Remarks by the President on the Six-Month Anniversary of the September 11 Attacks
Diplomatic representatives of the coalition of nations; members of the Congress, the Cabinet, the Supreme Court; members of the American Armed Forces; military coalition members from around the world; distinguished guests; and ladies and gentlemen. Welcome to the White House.
We have come together to mark a terrible day, to reaffirm a just and vital cause, and to thank the many nations that share our resolve and will share our common victory.
Six months separate us from September the 11th. Yet, for the families of the lost, each day brings new pain; each day requires new courage. Your grace and strength have been an example to our nation. America will not forget the lives that were taken, and the justice their death requires.
We face an enemy of ruthless ambition, unconstrained by law or morality. The terrorists despise other religions and have defiled their own. And they are determined to expand the scale and scope of their murder. The terror that targeted New York and Washington could next strike any center of civilization. Against such an enemy, there is no immunity, and there can be no neutrality.
Many nations and many families have lived in the shadows of terrorism for decades—enduring years of mindless and merciless killing. September the 11th was not the beginning of global terror, but it was the beginning of the world’s concerted response. History will know that day not only as a day of tragedy, but as a day of decision—when the civilized world was stirred to anger and to action. And the terrorists will remember September 11th as the day their reckoning began.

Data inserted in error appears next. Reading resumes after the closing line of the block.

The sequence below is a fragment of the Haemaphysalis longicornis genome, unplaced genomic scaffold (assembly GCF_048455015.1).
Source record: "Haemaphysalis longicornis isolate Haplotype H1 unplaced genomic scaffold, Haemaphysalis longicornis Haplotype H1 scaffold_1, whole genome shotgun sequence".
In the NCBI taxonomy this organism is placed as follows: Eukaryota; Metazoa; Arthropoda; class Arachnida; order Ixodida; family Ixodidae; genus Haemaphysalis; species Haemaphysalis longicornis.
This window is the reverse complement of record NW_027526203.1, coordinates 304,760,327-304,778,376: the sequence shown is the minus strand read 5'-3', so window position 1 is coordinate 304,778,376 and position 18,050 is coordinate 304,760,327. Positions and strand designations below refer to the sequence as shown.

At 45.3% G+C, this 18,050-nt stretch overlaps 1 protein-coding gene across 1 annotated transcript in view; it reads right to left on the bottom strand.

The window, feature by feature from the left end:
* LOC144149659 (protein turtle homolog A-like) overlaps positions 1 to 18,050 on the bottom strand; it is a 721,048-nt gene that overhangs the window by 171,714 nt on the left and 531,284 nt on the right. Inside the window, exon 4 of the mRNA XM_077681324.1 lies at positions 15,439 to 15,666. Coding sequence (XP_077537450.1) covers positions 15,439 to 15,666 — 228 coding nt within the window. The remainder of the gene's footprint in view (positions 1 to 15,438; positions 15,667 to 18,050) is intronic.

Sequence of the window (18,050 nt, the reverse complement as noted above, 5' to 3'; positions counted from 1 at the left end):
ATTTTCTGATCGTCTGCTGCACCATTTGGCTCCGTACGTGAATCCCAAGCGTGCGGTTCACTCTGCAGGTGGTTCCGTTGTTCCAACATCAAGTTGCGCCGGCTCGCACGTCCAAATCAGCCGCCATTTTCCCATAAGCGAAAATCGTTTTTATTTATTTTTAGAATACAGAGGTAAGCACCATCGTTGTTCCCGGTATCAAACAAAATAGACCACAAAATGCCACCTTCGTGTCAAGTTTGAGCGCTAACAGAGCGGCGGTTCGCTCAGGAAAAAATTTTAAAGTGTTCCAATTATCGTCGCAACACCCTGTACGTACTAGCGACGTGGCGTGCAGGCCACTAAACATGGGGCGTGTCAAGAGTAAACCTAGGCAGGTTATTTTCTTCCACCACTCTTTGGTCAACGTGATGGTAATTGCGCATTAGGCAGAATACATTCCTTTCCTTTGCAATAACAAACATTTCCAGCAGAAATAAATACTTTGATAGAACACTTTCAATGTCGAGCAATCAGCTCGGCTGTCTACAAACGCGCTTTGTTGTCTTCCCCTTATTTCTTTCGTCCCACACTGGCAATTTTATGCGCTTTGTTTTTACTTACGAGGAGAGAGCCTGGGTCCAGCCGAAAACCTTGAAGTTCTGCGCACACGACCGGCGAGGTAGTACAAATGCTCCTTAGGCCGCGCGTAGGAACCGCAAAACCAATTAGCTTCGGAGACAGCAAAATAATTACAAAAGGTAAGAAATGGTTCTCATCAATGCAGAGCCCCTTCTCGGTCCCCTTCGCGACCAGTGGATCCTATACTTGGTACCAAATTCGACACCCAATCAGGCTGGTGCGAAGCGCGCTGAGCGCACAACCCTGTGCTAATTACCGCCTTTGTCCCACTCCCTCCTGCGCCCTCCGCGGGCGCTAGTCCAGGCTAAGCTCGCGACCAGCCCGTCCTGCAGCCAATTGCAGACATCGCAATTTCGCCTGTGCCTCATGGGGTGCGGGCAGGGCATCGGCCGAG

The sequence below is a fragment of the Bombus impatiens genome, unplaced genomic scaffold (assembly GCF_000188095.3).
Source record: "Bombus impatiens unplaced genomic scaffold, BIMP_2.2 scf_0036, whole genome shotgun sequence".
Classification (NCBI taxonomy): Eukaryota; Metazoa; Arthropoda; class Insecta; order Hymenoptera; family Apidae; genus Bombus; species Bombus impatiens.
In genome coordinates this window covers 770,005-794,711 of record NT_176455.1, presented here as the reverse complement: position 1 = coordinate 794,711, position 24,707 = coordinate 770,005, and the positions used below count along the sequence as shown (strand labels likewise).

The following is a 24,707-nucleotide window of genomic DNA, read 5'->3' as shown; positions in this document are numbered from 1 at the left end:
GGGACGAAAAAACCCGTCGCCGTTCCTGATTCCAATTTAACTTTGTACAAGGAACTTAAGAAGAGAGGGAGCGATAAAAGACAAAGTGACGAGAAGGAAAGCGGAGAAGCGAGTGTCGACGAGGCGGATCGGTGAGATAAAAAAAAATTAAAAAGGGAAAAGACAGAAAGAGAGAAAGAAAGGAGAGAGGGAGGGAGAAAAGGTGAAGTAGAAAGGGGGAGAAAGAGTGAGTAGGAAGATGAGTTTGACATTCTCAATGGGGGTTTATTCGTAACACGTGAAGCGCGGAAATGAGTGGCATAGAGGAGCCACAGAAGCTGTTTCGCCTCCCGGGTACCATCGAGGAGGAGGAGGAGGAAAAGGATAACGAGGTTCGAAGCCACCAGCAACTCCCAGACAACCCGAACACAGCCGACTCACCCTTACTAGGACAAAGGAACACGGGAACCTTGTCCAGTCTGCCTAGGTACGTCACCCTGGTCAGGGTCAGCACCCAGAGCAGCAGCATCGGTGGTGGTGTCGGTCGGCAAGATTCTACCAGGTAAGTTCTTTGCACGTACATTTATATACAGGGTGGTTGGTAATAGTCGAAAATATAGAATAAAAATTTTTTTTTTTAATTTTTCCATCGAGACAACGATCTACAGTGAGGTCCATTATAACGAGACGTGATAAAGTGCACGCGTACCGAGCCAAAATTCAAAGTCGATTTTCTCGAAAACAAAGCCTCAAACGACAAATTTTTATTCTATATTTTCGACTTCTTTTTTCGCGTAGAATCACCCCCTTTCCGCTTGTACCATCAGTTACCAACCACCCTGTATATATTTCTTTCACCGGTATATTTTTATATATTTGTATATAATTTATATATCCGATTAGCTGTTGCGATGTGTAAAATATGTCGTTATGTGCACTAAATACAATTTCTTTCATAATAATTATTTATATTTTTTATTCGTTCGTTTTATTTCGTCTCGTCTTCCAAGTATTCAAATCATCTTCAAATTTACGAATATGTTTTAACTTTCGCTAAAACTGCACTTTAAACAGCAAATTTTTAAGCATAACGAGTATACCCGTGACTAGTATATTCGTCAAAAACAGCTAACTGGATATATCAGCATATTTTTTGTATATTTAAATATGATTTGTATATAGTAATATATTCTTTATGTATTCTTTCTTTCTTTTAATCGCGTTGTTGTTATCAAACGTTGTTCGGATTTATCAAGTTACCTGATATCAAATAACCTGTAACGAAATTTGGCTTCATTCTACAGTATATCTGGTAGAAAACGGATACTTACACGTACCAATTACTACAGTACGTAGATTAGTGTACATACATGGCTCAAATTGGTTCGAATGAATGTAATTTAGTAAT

A mighty coalition of civilized nations is now defending our common security. Terrorist assets have been frozen. Terrorist front groups have been exposed. A terrorist regime has been toppled from power. Terrorist plots have been unraveled, from Spain to Singapore. And thousands of terrorists have been brought to justice, are in prison, or are running in fear of their lives.
With us today are representatives from many of our partners in this great work, and we’re proud to display their flags at the White House this morning.* From the contributions these nations have made—some well known, others not—I am honored to extend the deepest gratitude of the people of the United States.
The power and vitality of our coalition have been proven in Afghanistan. More than half of the forces now assisting the heroic Afghan fighters, or providing security in Kabul, are from countries other than the United States. There are many examples of commitment: our good ally, France, has deployed nearly one-fourth of its navy to support Operation Enduring Freedom, and Great Britain has sent its largest naval task force in 20 years. British and American special operations forces have fought beside teams from Australia, and Canada, Norway, Denmark and Germany. In total, 17 nations have forces deployed in the region. And we could not have done our work without critical support from countries, particularly like Pakistan and Uzbekistan.